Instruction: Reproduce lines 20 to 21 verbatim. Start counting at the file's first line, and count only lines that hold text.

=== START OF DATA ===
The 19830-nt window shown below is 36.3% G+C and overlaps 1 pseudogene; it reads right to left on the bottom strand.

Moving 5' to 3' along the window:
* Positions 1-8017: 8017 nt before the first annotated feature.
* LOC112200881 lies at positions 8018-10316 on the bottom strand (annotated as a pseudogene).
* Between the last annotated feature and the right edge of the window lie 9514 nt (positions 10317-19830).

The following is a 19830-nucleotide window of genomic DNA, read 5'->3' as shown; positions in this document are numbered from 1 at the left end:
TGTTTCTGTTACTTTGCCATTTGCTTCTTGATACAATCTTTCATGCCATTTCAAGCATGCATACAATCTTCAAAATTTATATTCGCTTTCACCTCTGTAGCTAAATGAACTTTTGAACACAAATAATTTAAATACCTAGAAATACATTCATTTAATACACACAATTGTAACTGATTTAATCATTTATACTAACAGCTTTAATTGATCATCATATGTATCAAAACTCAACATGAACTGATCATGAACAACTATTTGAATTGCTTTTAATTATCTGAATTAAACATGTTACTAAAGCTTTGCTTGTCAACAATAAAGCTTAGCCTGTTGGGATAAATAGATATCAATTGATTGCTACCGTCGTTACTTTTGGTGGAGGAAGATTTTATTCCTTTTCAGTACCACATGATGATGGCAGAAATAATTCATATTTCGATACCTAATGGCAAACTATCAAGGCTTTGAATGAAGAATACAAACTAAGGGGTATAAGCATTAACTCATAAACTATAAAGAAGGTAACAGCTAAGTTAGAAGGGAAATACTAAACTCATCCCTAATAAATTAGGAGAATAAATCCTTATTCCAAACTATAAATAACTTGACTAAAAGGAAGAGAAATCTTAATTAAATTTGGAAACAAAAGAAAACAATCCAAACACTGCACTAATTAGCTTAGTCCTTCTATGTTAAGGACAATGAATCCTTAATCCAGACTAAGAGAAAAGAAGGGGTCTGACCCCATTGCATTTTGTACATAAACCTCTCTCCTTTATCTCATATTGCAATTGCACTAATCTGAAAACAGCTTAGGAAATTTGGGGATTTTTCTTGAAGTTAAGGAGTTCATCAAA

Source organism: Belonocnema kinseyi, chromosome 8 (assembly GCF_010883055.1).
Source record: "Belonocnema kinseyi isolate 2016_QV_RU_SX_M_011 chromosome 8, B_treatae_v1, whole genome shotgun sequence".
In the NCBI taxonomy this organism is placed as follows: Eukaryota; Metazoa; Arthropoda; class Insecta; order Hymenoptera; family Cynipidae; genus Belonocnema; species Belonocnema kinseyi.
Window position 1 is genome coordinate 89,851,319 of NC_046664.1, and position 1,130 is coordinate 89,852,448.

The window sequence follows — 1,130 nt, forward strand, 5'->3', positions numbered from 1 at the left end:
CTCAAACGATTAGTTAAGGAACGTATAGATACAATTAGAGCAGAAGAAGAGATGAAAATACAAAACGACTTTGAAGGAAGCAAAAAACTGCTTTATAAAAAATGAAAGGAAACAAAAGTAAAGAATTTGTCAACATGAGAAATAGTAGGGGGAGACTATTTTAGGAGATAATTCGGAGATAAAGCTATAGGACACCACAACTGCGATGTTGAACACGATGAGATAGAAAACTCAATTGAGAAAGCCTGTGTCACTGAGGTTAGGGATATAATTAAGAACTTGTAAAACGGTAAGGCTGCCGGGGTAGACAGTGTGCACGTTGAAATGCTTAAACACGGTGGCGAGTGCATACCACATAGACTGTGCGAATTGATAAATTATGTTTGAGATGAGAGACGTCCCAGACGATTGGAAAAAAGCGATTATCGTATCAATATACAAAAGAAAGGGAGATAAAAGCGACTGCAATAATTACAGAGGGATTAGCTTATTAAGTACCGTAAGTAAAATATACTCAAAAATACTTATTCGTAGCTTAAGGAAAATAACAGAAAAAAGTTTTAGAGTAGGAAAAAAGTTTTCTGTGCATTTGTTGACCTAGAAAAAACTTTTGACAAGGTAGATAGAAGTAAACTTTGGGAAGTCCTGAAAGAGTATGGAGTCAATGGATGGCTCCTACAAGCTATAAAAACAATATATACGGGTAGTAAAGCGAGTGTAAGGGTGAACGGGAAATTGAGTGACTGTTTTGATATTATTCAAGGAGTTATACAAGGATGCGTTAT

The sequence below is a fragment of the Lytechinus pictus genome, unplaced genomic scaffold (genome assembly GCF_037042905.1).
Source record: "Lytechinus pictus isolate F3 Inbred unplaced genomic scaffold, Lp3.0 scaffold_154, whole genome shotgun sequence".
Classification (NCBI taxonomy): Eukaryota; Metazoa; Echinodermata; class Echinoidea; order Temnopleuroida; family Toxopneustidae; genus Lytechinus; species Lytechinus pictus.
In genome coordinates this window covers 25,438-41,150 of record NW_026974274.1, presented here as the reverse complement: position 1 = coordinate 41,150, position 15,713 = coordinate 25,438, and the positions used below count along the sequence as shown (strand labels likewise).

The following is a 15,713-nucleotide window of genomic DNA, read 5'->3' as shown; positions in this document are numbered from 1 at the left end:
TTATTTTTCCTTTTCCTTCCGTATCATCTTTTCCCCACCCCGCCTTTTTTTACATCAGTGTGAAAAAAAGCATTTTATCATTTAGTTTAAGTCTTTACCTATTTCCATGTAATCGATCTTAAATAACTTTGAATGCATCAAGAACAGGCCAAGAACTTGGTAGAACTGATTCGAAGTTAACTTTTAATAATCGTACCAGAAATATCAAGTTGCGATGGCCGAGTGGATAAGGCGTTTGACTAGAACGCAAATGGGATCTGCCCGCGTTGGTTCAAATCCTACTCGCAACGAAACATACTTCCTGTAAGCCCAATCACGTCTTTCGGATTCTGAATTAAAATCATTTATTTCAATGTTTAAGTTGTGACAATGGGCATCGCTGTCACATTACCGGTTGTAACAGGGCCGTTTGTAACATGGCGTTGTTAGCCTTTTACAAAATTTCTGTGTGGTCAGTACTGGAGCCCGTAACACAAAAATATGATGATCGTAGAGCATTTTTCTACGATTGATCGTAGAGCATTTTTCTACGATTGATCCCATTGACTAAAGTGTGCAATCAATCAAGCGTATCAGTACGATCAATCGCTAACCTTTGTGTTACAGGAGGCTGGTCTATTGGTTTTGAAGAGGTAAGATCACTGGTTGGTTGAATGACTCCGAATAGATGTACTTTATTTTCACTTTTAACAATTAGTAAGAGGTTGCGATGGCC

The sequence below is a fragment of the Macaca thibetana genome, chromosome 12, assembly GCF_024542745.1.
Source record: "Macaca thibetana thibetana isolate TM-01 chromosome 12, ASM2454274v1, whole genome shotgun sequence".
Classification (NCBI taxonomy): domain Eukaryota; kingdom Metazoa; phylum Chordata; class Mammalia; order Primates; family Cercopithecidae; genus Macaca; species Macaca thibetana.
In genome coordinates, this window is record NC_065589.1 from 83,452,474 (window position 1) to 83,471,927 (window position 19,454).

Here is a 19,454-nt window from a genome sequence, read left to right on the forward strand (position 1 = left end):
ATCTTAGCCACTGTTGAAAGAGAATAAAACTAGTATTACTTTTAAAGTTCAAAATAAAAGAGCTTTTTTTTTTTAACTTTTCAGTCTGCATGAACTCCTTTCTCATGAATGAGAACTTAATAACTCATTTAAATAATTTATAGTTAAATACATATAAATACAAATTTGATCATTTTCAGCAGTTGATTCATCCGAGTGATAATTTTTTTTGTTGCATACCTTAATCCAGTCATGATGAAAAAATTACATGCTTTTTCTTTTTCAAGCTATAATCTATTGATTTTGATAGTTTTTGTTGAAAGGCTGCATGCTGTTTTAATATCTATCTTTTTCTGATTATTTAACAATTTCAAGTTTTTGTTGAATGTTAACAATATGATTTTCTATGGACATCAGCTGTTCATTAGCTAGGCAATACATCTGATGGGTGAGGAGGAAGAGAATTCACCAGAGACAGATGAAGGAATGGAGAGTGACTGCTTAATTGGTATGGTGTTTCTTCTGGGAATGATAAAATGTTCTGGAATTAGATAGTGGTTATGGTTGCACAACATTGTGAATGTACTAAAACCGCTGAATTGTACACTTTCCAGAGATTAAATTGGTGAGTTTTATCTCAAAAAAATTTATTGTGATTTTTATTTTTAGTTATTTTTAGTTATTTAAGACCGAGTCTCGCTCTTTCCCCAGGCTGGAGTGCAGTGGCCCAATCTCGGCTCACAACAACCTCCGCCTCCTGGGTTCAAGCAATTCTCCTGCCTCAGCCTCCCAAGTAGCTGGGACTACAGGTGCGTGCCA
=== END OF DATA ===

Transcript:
The sequence below is a fragment of the Macaca thibetana genome, chromosome 12, assembly GCF_024542745.1.
Source record: "Macaca thibetana thibetana isolate TM-01 chromosome 12, ASM2454274v1, whole genome shotgun sequence".